Matt Basile • August 25, 2023

How to write productive stakeholder updates as a product owner

Make the most of your updates.

Man giving a speech to a large audience

Stakeholder updates are a vital component of product development. They bridge the gap between the product team and subject matter experts.

Stakeholder updates typically come in a few different flavors. Sometimes they’re pure status updates, other times they focus on deep dives into product questions. So, like any good communication tool, they should work for you to express the most important things you want to communicate with your stakeholders.

In terms of cadence, we’ve found a lot of value in sharing stakeholder updates at the beginning of every work cycle. So, that’s usually a two week sprint, but sometimes we’ll have weekly cycles as well.

Putting everything together, when we write a stakeholder update we’re usually mixing and matching the following sections:

Let's dive into what we aim to convey in each section.

1. Recap of the Previous Week

The retrospective's intention is simple. Keep our stakeholders informed about what happened this past week. We aim to offer a transparent view into the features we launched and any challenges faced.

This transparency provides stakeholders with clear timelines and deeper insights. Which in turn, enables them to have more informed discussions with external parties.

As a tip, we like to use project management software to log our progress. This makes figuring out what we did a lot easier on us. Our favorite is Linear, but there are many creative choices available.

2. Plans for the Upcoming Week

Here, we pave the path for the future. By sharing an outline of the plan for the week, we can set clear expectations and align everyone on the same page.

This practice provides clear expectations for stakeholders and our internal team. With everyone on the same page,we can all focus our energy on achieving our goal.

We use a ritual called the Weekly Sync to help define this. We take 30 minutes to outline our team's collective objectives for the week. Creating this dedicated planning session has been tremendous for alignment.

3. Important Metrics

Like any business, errrrbody love numbers. I've never met a professional who didn't like see progress quantified in some way.

Important metrics get defined project by project. But, they should reflect the most important indicators of progress for that project. For example, for a newly launched project user signups might be a great metric. But soon, you'll want to make sure those users are engaging with the platform. So, you'll begin tracking how many items they buy or posts they generate.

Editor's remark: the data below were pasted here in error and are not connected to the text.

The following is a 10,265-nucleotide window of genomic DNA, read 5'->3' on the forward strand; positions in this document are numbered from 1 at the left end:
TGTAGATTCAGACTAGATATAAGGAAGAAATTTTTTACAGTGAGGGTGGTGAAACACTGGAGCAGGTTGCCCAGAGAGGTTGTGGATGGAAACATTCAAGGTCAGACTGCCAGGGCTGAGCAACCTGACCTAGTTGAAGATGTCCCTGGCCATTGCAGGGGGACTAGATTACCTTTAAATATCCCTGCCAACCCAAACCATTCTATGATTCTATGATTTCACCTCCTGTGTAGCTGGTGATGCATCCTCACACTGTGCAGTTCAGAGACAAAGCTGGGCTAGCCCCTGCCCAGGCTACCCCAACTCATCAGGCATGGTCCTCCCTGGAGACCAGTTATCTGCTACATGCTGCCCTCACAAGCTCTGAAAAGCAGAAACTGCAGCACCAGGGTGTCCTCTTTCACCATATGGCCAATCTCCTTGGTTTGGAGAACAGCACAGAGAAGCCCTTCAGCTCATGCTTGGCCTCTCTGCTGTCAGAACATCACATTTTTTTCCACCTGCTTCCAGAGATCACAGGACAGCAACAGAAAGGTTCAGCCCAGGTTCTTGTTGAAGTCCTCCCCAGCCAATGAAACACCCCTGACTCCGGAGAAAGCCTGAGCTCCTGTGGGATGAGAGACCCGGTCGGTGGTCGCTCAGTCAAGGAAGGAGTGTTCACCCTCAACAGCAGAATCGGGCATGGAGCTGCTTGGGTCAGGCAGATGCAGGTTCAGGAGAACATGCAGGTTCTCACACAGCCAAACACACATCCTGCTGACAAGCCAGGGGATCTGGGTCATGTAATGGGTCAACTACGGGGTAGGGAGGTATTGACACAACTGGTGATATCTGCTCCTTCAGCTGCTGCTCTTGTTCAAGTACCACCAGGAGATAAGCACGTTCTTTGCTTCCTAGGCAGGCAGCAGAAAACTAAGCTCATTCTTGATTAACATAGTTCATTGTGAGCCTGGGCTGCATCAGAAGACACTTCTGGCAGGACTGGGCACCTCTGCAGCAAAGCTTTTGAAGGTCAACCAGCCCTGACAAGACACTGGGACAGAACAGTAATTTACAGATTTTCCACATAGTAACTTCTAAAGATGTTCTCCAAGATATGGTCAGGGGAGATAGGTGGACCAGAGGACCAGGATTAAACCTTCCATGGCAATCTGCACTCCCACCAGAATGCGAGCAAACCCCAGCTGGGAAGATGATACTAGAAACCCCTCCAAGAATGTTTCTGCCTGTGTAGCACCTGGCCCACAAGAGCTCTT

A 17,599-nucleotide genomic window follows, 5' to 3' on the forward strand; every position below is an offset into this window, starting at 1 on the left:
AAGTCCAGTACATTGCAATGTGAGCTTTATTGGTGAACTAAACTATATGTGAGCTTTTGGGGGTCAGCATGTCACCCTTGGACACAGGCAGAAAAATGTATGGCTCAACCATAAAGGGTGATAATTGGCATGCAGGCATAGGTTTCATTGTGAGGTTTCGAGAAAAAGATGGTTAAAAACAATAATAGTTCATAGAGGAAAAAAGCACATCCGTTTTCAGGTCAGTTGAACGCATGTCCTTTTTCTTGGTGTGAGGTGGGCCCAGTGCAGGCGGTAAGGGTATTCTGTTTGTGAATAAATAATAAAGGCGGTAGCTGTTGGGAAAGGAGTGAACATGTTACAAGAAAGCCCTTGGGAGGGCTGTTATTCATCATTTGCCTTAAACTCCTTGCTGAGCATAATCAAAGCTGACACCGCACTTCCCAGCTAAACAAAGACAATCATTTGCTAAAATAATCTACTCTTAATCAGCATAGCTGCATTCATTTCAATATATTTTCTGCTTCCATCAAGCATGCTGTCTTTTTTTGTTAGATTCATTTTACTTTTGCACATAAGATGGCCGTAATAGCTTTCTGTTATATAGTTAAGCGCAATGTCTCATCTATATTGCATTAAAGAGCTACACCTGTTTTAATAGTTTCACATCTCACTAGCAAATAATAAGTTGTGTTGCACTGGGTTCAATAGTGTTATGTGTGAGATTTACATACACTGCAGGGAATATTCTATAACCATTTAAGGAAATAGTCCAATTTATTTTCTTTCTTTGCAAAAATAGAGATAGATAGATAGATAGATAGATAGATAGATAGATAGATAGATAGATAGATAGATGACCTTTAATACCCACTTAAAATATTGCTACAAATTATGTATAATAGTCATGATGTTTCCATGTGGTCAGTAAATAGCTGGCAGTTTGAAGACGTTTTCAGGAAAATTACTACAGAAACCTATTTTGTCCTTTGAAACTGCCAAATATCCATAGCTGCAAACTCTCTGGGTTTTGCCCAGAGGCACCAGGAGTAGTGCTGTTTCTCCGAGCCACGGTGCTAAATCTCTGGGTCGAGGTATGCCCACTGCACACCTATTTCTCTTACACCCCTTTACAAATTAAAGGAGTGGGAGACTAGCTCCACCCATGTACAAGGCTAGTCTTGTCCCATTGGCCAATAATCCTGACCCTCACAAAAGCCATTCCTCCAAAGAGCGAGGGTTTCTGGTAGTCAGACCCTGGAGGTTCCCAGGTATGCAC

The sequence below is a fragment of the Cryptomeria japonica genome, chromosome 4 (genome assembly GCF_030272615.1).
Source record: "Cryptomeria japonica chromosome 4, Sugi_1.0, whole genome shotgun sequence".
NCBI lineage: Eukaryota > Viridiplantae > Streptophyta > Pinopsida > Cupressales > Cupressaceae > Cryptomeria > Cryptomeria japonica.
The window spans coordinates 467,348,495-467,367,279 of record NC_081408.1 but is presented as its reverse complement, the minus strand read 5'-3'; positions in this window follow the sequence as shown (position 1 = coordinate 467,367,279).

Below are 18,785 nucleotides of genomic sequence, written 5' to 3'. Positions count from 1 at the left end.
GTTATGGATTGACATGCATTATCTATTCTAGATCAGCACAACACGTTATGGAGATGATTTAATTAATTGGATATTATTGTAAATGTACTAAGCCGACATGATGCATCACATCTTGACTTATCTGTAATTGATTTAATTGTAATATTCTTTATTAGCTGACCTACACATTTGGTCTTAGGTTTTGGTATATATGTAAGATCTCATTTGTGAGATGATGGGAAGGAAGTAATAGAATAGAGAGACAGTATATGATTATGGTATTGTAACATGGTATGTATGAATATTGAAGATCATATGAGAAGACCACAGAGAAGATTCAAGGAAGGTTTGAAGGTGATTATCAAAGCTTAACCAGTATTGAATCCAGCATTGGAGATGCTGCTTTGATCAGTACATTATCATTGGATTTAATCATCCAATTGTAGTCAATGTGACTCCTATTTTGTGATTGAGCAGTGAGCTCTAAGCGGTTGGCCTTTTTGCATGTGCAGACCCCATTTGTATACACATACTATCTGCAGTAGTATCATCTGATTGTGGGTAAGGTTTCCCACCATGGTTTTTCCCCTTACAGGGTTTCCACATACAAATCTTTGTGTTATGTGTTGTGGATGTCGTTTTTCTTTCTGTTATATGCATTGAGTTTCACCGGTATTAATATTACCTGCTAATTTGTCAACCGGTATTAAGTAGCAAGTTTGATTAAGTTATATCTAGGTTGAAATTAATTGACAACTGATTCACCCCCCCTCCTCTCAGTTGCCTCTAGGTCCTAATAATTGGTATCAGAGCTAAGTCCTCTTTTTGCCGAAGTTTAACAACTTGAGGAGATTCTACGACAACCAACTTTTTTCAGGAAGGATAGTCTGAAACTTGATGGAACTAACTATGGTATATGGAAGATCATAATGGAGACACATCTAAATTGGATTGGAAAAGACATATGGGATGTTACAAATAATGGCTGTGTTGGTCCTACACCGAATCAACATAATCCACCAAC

The metrics can change but the principle remains. Track and share the metrics that are most indicative of growth on your platform. To achieve this, we've used tools like Google Analytics, Segment and custom API reports.

4. Asks from Stakeholders

No one has any time these days, especially individual contributors responsible for getting work done. Their day-to-day meetings on top of meetings in some sort of perverse GroundHog Day. All that to say, when we have their attention, be deliberate.

Our trick for that is bulleting out the biggest needs from them. We use this because it's easy to digest and it creates collective accountability. With this update as a centralized source of truth, we have a distinct artifact to point to if needs aren't met.

Most of the time stakeholders want to help build the product so they're responsive to these asks. Reserving this space lets them tackle daily tasks, and when they have a moment, their highest ROI tasks are at their fingertips.

5. Addressing Unique or Strategic Topics

Occasionally, there are topics that don't align with routine updates but are essential for stakeholders. Sometimes they'll need a follow up meeting or more context but we like to introduce them here.

These callouts can take many shapes. Here are some examples: - Operational: we need a new team member or piece of software. - Strategy: we need a marketing website, we need to migrate our technical stack, or are we finding product market fit?

Again, you won't need this section most weeks. But preserving the space will allow you to introduce these topics when you need to.

And with that, you now know how to write productive stakeholder updates! To implement this yourself, we have a Notion template you can try out! Follow this link and clone it now to get a solid template for your next stakeholder update. Feel free to tweak it for your use case, and share it with us on Twitter or LinkedIn!

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